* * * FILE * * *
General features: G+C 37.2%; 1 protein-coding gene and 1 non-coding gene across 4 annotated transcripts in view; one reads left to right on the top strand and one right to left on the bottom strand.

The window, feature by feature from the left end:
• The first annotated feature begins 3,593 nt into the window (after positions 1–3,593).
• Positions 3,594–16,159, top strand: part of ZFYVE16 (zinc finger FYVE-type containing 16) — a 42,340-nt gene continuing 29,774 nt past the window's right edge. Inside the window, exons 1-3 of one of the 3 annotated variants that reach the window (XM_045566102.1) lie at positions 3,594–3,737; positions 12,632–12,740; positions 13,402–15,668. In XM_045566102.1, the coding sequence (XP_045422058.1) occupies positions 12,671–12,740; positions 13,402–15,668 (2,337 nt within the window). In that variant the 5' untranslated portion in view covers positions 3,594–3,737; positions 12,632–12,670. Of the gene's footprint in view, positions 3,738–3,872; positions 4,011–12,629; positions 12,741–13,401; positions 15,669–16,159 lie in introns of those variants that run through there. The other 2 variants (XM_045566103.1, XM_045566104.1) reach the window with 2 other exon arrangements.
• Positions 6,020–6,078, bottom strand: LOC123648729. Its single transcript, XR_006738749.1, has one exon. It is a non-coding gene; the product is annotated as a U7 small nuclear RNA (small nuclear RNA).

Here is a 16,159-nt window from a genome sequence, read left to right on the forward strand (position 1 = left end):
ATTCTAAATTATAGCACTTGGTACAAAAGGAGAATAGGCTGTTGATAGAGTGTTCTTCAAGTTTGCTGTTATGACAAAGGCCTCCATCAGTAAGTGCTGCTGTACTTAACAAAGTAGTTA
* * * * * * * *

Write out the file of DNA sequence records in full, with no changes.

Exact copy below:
General features: G+C 37.2%; 1 protein-coding gene and 1 non-coding gene across 4 annotated transcripts in view; one reads left to right on the top strand and one right to left on the bottom strand.

The window, feature by feature from the left end:
• The first annotated feature begins 3,593 nt into the window (after positions 1–3,593).
• Positions 3,594–16,159, top strand: part of ZFYVE16 (zinc finger FYVE-type containing 16) — a 42,340-nt gene continuing 29,774 nt past the window's right edge. Inside the window, exons 1-3 of one of the 3 annotated variants that reach the window (XM_045566102.1) lie at positions 3,594–3,737; positions 12,632–12,740; positions 13,402–15,668. In XM_045566102.1, the coding sequence (XP_045422058.1) occupies positions 12,671–12,740; positions 13,402–15,668 (2,337 nt within the window). In that variant the 5' untranslated portion in view covers positions 3,594–3,737; positions 12,632–12,670. Of the gene's footprint in view, positions 3,738–3,872; positions 4,011–12,629; positions 12,741–13,401; positions 15,669–16,159 lie in introns of those variants that run through there. The other 2 variants (XM_045566103.1, XM_045566104.1) reach the window with 2 other exon arrangements.
• Positions 6,020–6,078, bottom strand: LOC123648729. Its single transcript, XR_006738749.1, has one exon. It is a non-coding gene; the product is annotated as a U7 small nuclear RNA (small nuclear RNA).

Here is a 16,159-nt window from a genome sequence, read left to right on the forward strand (position 1 = left end):
ATTCTAAATTATAGCACTTGGTACAAAAGGAGAATAGGCTGTTGATAGAGTGTTCTTCAAGTTTGCTGTTATGACAAAGGCCTCCATCAGTAAGTGCTGCTGTACTTAACAAAGTAGTTA